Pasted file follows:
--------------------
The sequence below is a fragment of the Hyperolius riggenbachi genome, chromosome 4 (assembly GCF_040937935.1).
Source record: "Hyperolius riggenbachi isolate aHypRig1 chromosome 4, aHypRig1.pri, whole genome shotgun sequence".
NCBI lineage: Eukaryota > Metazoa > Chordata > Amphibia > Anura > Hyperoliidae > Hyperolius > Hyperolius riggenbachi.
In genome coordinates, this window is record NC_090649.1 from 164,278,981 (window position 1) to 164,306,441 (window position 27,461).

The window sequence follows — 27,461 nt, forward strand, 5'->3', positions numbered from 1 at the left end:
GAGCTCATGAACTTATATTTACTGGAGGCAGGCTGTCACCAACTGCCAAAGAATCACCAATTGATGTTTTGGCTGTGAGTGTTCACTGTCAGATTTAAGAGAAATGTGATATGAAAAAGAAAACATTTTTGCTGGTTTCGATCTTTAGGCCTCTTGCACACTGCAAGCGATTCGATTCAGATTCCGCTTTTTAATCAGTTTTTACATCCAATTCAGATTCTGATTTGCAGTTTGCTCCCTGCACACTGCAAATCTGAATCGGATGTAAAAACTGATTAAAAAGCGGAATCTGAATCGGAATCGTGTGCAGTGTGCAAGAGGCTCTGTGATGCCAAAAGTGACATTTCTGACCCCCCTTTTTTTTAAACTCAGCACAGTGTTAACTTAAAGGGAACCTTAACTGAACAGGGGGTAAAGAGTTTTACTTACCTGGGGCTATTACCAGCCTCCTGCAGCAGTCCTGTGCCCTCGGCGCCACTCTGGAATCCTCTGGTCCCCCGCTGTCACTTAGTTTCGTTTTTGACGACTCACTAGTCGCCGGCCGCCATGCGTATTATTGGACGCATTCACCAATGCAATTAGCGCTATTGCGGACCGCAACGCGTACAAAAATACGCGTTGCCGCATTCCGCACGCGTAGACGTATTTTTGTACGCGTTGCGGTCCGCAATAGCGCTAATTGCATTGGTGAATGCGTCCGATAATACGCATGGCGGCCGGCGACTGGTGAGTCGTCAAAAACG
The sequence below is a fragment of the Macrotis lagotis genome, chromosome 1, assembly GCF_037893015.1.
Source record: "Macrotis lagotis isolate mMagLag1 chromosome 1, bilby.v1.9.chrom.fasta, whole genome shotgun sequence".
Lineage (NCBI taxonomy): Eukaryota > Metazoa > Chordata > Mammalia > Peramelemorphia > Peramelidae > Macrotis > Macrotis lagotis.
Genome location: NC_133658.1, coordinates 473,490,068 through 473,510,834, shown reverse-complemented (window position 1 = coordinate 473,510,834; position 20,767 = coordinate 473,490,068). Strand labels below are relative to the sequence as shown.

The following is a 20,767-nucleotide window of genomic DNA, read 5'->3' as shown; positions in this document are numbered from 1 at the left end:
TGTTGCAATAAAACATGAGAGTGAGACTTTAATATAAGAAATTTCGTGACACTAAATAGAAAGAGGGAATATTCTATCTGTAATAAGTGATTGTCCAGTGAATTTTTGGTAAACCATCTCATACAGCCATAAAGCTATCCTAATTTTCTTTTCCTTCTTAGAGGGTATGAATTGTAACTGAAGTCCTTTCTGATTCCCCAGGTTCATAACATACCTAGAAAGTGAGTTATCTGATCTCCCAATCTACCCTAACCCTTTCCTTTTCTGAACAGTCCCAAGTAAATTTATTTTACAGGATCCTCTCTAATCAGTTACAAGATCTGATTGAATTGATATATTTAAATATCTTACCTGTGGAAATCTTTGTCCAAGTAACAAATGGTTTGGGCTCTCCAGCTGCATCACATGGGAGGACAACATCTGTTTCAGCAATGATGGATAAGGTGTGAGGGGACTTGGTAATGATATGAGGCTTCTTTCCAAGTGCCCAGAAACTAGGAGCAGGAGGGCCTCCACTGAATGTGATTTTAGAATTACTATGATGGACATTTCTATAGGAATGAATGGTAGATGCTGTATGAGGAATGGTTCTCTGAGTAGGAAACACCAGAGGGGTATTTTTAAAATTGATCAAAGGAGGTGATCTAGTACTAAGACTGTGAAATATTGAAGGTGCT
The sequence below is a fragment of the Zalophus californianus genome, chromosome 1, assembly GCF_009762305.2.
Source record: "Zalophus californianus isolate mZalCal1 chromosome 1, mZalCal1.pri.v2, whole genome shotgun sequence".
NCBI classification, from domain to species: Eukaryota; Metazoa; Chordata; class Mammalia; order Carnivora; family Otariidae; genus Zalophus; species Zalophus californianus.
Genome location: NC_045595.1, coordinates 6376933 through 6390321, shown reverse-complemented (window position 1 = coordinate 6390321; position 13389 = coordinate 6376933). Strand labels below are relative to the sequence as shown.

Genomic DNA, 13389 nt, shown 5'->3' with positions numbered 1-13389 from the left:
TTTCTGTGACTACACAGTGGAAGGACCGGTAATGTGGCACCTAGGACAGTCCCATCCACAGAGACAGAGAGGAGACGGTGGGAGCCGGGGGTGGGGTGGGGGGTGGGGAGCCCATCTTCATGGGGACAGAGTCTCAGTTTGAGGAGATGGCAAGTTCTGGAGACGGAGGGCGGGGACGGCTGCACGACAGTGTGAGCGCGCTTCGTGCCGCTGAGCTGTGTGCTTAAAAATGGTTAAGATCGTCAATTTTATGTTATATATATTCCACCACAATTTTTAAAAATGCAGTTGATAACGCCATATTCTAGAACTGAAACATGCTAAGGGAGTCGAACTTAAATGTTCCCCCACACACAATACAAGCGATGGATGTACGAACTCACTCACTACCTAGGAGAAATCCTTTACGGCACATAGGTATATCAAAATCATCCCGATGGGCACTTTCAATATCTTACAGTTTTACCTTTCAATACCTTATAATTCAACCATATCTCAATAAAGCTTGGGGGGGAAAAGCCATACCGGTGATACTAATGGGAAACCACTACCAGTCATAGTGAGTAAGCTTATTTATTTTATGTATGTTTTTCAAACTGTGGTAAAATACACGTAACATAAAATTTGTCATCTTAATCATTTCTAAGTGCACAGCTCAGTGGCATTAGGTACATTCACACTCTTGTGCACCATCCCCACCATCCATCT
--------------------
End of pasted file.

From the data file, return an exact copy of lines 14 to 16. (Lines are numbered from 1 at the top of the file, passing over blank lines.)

Source record: "Zalophus californianus isolate mZalCal1 chromosome 1, mZalCal1.pri.v2, whole genome shotgun sequence".
NCBI classification, from domain to species: Eukaryota; Metazoa; Chordata; class Mammalia; order Carnivora; family Otariidae; genus Zalophus; species Zalophus californianus.
Genome location: NC_045595.1, coordinates 6376933 through 6390321, shown reverse-complemented (window position 1 = coordinate 6390321; position 13389 = coordinate 6376933). Strand labels below are relative to the sequence as shown.